A Sydney family has raised more than $10,000 for a team of researchers at the Harry Perkins Institute of Medical Research who are investigating a genetic disease that affects their son, George.
Doctors believe that George has a rare genetic disease called nemaline myopathy which primarily affects skeletal muscles, causing them to weaken. The disease varies in severity and can sometimes worsen with time, impacting a person’s ability to move, walk, swallow and even breathe.
Nathan and Nadia Teong were inspired to raise funds that would help George, and other children that are affected by nemaline myopathy, by supporting the Neurogenetic Diseases Laboratory at the Perkins.
“The research being conducted into nemaline myopathy is very promising, and we hope that in George's lifetime, there may be more that can be offered than just breathing, feeding and mobility aids,” Nadia said.
So far more than eighty generous friends and family members have supported the fundraiser by making donations in lieu of gifts to celebrate Nathan’s 40th Birthday. The family initially hoped to raise $1,000 but the outpouring of generosity from their loved ones saw this increase to an incredible $10,000.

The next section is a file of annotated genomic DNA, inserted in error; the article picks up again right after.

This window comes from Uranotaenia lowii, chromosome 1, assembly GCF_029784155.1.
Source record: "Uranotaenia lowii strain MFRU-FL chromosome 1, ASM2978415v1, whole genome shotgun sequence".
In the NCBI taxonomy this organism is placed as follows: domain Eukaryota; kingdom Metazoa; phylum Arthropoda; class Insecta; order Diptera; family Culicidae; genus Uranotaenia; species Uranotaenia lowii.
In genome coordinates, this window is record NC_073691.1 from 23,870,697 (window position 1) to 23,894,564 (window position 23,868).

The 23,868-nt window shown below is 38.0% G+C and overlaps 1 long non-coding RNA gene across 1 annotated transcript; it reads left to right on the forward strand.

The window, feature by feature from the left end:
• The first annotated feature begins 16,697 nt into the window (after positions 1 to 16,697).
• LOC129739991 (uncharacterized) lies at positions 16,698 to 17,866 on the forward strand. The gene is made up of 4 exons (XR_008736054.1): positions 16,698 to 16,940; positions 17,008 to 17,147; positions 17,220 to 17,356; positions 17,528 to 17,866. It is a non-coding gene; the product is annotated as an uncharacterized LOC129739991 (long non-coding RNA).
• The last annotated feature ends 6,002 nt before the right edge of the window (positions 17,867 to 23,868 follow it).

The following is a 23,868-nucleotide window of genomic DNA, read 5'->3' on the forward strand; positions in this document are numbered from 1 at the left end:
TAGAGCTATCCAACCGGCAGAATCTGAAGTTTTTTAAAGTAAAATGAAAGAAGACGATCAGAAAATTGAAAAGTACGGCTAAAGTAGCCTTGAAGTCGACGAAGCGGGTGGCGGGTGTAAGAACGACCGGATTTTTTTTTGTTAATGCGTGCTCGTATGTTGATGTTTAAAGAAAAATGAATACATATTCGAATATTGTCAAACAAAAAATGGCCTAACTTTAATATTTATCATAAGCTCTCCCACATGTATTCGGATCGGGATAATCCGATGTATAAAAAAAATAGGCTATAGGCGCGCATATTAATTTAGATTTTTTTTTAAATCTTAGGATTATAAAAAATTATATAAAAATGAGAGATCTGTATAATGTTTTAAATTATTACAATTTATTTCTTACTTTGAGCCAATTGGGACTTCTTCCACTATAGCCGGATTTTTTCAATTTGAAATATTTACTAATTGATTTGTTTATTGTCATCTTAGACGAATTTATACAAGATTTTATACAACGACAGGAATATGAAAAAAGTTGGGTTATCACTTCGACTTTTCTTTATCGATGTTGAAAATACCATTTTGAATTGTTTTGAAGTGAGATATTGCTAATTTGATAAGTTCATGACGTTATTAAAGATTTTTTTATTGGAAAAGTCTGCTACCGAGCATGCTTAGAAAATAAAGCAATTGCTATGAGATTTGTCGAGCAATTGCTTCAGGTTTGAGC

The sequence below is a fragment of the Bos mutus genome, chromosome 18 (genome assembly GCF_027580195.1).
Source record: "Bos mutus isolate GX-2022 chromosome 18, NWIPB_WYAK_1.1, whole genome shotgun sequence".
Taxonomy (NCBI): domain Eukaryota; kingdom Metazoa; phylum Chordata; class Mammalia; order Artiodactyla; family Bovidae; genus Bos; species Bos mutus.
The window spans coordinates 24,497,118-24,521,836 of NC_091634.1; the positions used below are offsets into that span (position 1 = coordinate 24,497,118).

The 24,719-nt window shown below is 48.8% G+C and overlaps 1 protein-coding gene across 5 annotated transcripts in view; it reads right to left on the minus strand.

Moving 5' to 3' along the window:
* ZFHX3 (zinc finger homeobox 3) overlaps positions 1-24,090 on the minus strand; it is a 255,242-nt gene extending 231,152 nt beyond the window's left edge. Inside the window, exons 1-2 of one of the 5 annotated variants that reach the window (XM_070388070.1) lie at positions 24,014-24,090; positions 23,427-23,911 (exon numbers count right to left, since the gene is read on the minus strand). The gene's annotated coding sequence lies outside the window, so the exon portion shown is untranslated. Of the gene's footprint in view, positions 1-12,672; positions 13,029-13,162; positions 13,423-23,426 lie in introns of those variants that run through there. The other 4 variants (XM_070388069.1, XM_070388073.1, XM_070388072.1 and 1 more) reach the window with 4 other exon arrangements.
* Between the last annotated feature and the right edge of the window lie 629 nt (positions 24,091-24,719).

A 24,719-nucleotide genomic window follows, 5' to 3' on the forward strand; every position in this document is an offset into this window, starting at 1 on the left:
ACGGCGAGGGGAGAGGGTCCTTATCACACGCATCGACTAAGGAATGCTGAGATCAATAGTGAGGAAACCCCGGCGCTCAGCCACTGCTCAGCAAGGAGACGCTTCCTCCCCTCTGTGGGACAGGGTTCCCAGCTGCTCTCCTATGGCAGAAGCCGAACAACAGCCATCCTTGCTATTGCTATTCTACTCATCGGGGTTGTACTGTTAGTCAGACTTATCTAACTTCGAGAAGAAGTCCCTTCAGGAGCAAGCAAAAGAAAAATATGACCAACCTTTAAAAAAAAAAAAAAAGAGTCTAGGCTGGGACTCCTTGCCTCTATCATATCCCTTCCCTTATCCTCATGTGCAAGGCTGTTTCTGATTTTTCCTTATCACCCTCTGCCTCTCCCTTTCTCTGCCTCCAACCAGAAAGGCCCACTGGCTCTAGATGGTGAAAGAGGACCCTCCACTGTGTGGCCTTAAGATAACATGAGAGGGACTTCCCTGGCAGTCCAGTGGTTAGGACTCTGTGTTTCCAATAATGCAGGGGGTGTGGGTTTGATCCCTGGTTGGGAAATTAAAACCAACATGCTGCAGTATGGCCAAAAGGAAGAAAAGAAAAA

The funds raised by the family will support the work of the Neurogenetic Diseases Laboratory at the Perkins, led by Professor Nigel Laing AO. The team have been hunting human disease genes for nearly thirty years and have made many world-first discoveries, including the identification of numerous genes that cause nemaline myopathy.
“We want to thank everybody who has donated and especially Nathan who has been so generous by pledging his 40th birthday,” said Dr Gina Ravenscroft, a leader in the field of nemaline myopathy gene discovery who will directly benefit from the funds raised by the family.
She went on to add, “it is so inspiring because this family have read about our work and organised this amazing fundraiser on the other side of the country. The money they have raised will help us to help people across the world with this rare disease through further research into improved diagnosis, better therapies and treatments for children like George.”